For the past month or so I've been working with Neil to develop a way to effectively screen print with the bioluminescent E. coli. After many Fridays of trying out different things, we've good a good working culture! Turns out that E. coli grown from plates (exactly how we did it in class) fluoresces better than E. coli grown in a liquid culture. Neil has been kind enough to plate a good amount of the bacteria so that I can use it as a screen printing ink to print photographic imagery and small text.
I plan to screen print with the E.coli on top of ink jet printed photographs that depict my daily route and the various buildings I pass on and around campus--Wilson Library, Rarig, the 21st Avenue parking garage, business along East Hennepin and Como Ave near Van Cleve Park, and my route from the bus stop to Coffman union to use the TCF bank. Other areas could include Central Avenue near East Side Food Co-Op, the Quarry Plaza (Target, Rainbow, Home Depot), and restaurants around Cedar Riverside. I've noticed a number of surveillance cameras while being in these areas, especially on campus. I plan to photoshop out the actual surveillance cameras in the photographs I take and reprint them overtop of the photographs with the bioluminescent E. coli. By creating UV flashlights for the viewer to use, they can reveal where these cameras exist and become more aware of their own surveillance.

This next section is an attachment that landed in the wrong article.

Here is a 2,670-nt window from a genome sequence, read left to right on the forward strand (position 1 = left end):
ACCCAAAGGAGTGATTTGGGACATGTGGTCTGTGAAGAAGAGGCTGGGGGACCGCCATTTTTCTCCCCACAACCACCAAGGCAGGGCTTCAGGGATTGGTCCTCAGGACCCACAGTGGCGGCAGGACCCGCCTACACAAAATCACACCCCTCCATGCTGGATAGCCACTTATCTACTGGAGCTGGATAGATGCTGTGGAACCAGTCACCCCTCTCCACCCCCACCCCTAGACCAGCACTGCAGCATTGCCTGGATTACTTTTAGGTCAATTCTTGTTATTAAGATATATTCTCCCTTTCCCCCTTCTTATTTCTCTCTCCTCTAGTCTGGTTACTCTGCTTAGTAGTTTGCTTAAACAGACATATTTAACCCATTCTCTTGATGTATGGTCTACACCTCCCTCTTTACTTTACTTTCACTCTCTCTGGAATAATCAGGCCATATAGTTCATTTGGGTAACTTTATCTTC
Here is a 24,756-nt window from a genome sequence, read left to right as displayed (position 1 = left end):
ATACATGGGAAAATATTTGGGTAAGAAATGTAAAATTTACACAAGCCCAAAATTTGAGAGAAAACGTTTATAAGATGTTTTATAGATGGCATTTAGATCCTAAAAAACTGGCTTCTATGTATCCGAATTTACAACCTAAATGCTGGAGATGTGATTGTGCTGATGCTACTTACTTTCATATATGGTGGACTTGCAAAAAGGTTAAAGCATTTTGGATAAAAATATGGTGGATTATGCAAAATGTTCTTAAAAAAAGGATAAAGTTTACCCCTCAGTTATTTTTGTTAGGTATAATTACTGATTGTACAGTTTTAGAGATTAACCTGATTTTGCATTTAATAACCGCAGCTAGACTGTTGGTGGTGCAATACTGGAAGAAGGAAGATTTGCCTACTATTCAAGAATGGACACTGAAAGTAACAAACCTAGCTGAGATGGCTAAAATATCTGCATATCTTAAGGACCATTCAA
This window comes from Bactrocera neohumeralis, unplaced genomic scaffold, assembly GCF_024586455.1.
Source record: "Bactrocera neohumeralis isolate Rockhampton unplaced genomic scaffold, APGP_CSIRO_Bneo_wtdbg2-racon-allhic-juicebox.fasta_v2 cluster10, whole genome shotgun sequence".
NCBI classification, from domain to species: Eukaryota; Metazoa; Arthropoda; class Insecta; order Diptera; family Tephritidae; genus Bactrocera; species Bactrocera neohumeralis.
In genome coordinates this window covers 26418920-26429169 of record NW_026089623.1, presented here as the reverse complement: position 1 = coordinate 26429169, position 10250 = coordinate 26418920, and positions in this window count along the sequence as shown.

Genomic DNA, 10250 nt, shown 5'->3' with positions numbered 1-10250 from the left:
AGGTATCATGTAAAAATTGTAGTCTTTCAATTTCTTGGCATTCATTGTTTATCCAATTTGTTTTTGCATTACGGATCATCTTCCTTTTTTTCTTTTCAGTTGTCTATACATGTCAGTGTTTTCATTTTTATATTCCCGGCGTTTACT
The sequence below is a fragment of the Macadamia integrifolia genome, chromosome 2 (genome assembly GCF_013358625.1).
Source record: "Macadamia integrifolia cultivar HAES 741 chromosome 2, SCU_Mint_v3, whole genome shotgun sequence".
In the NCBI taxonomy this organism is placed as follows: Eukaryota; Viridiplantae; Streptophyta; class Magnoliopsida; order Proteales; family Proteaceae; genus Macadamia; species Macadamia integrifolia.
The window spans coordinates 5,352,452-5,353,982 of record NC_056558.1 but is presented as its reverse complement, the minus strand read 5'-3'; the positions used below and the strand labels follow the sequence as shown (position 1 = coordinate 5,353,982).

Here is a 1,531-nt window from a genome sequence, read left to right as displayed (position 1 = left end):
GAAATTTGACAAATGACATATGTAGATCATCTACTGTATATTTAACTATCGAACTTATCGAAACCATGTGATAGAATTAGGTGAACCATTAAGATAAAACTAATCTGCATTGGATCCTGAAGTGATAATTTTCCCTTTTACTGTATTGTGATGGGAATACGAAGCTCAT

When we first worked with the GFP as a class, Neil described that one of the purposes of the bioluminescence was a way to track where proteins migrate and travel with a cell. In a way it's being used a a form of micro surveillance. I started becoming more aware of my surroundings on campus and began to take notice of just how many surveillance cameras there are across campus. We're surveyed so much in our everyday life--at the bank, grocery store, on the bus, etc, but now we also surveying the unseen as well. There's something contradicting and provocative about this to me and I'd like to do further research on the theories behind surveillance.
Below are some test samples that we photographed of the new and improved batch of plate grown E.coli. The first two were illuminated using the Spencers black light and the third was illuminated with the small hand held UV light. We had to do a few test to see how to best photograph the plates and thanks to Neil's photography experience (everything is digital now, but back in the day all scientists had to use film to document their findings). This makes me think there's this generation of scientists (including Neil) who are expert photographers.